Apple’s smallest iPhone may be a couple years old, but it’s a great budget device and perfect for kids or anyone who wants the iPhone experience without the price tag. It costs $80 from both Best Buy (on Simple Mobile’s service) and Walmart (Family Mobile service).
At Best Buy, the sale starts Nov. 22. At Walmart, it starts online Nov. 21 or in stores on Nov. 22.
Read the review: Apple iPhone SE review: Back to the future
Target: $250 gift card with iPhone XS or iPhone XS Max
Just like Walmart, Target is offering gift cards with the purchase of an iPhone. In this case, if you buy an iPhone XS or iPhone XS Max, you’ll get a $250 gift card. It applies to in-store purchases only, and qualified activation is required on AT&T, Sprint, or Verizon.
The sale starts Nov. 23 and lasts until Nov. 25 Limited to two phones per customer.
Read the review: iPhone XS Max review: The iPhone’s future is big and bright
Target: $150 gift card with iPhone X, iPhone 8, or iPhone 8 Plus
You can also get last years’ iPhone models (iPhone X, 8, or 8 Plus) with Target’s gift card promo this Black Friday. Just pick up any model, and you’ll get a $150 card. It applies to in-store purchases only, and qualified activation is required on AT&T, Sprint, or Verizon.
The sale starts Nov. 23 and lasts until Nov. 25 Limited to two phones per customer.
Read the review: iPhone 8 Plus Review: Bigger is better
For more great deals on devices, gadgetry, and technology for your enterprise, business, or home office, see ZDNet’s Business Bargain Hunter blog. Affiliate disclosure: ZDNet earns commission from the products and services featured on this page.
PREVIOUS AND RELATED COVERAGE:
Yes, you can buy a TV with streaming, but internet TV streaming devices are still a great deal. Here are this year’s best to consider for your viewing pleasure.
In work and play, do you always give it your best? Then you probably want to give the best gifts, too, right? We’ve got your covered.
Money may not be able to buy you happiness — but it certainly can provide you with some crazy technology and gadgets. Here are some of our favorite luxury gifts.
Here are the very best accessories to help you get the most from your new iPhone.
A new software service for hosting and managing open source projects, Sr.ht, aims to be an entirely open source alternative to existing services like GitHub, GitLab, and Bitbucket, recreating many of their features.
Created by Drew DeVault and written in a mixture of Python and Go, Sr.ht is now available for public alpha testing by developers. Users can create an account with the hosted version provided by DeVault, or set up the exact same code on cloud or on-prem hardware.
In a blog post announcing public access to the project’s alpha release, DeVault described how Sr.ht is intended to stand apart: “Unlike GitHub, which is almost entirely closed source, and GitLab, which is mostly open source but with a proprietary premium offering, all of Sr.ht is completely open source, with a copyleft license.”
Projects hosted with Sr.ht get their own Git repositories, wikis, bug tracking, continuous integration and build services, mailing lists, and credential management.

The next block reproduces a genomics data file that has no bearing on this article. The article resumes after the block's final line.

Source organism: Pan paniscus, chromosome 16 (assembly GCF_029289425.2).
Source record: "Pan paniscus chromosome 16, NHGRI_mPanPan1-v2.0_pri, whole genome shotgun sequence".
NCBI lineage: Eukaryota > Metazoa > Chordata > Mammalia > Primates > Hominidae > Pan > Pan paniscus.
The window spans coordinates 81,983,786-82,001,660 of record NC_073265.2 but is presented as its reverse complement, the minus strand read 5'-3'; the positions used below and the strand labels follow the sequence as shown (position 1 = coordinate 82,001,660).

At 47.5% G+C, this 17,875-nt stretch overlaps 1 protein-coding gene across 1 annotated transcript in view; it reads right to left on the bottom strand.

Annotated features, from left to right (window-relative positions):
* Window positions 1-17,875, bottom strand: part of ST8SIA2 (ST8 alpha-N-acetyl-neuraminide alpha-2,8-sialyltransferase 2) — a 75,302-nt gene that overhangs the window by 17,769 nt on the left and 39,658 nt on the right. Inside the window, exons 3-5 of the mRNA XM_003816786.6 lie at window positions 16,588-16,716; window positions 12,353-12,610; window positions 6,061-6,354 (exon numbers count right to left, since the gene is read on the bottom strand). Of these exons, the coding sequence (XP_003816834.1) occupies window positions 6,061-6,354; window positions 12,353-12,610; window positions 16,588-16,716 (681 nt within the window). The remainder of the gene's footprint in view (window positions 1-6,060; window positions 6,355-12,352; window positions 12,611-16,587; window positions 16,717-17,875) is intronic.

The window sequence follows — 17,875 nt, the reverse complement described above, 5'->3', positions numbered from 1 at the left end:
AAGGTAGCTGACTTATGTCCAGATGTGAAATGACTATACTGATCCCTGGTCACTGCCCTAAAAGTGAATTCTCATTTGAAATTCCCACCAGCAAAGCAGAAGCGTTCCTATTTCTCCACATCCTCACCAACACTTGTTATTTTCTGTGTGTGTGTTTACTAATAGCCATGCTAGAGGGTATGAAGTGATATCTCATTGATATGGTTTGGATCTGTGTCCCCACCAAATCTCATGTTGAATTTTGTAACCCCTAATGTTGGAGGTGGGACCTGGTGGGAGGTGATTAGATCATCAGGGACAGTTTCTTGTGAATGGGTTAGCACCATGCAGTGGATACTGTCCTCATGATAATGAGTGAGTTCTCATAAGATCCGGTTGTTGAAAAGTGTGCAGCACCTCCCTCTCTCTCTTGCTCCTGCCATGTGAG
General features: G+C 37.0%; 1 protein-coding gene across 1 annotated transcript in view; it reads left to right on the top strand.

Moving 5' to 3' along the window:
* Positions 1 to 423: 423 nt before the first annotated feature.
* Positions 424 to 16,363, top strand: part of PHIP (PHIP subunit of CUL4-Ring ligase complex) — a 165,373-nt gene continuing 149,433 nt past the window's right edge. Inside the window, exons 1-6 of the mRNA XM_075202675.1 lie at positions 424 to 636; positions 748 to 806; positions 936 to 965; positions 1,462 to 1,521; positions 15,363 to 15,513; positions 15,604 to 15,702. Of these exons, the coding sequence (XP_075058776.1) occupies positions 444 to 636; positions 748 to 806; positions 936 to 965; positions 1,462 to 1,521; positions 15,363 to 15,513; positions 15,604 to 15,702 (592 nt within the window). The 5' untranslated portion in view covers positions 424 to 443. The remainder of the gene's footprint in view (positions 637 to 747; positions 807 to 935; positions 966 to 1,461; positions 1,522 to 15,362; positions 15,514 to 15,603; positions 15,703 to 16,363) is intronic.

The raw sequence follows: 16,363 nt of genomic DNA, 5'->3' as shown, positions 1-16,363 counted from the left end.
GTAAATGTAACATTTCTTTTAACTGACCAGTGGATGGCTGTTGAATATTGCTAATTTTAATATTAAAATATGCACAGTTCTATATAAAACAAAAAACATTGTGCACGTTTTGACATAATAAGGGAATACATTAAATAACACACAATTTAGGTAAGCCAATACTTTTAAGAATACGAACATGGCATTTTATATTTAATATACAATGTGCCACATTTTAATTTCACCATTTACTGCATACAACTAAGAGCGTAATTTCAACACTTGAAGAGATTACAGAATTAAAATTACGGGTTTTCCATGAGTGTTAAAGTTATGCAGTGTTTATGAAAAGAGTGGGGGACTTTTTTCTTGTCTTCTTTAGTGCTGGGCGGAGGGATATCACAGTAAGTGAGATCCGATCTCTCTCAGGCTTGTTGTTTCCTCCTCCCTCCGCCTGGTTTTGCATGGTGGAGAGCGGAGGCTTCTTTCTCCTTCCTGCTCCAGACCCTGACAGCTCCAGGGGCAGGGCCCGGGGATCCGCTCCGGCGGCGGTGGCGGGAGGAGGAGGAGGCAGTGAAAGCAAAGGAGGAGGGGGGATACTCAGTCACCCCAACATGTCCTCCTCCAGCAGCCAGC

A few projects started using Sr.ht for project hosting during the private alpha period, such as the Mrsh shell, and the PostmarketOS Linux distribution for phones. DeVault is also aiding a number of other projects being on-boarded, including “Linux distributions and non-Linux operating systems looking to automate package maintenance and testing; important pieces of open source compiler infrastructure suites; programming languages (compilers, standard libraries, etc.).”
The biggest potential obstacle with Sr.ht is a lack of on-boarding for people already invested in another code hosting service. Right now there is no automated way to migrate projects hosted elsewhere. GitHub issues, for instance, cannot be automatically converted into Sr.ht tickets. And while Sr.ht’s continuous integration service is similar conceptually to Jenkins, it isn’t a drop-in replacement.
DeVault does plan to implement some kind of automated migration functionality before announcing a beta release, and he is preparing walk-through tutorials for common workflows.
I’m starting to think that the people now in charge of Win10 version 1809 know what they’re doing.
First, we saw a rudimentary list of known bugs in 1809, along with a point-by-point notice of what’s being done, and what you can do to fix the bugs. At this moment, the list includes all of the major bugs that I’ve seen:
- Mapped drives don’t reconnect – there’s a script you can run every time you re-boot. MS “will provide updates in the 2019 timeframe.”
- Trend Micro’s OfficeScan and Worry-Free Business Security (love the irony) packages trigger bluescreens. MS is blocking rollout on machines with the bad Trend Micro software, and Trend Micro has issued updates.
- Older AMD Radeon HD2000 and HD4000 graphic processors trigger bluescreens. MS is blocking rollout on machines with those GPUs and “is investigating this issue.”
That, my friends, is an amazing development.
Now we’re seeing a revelation that’s nothing short of revolutionary. The folks in charge of Win10 1809 are using the Insider Release Preview Ring in precisely the way it was intended.
This morning, Microsoft released KB 4469342, a new cumulative update for 1809 that brings the build number up to 17763.165. Instead of pushing it out the Windows Update chute – the default action for untested “C week” cumulative updates since the earliest days of Win10 – Microsoft put it in the Release Preview channel.
Amazing. That’s just the way the Release Preview channel is supposed to work. As best I can tell, it’s never been done before.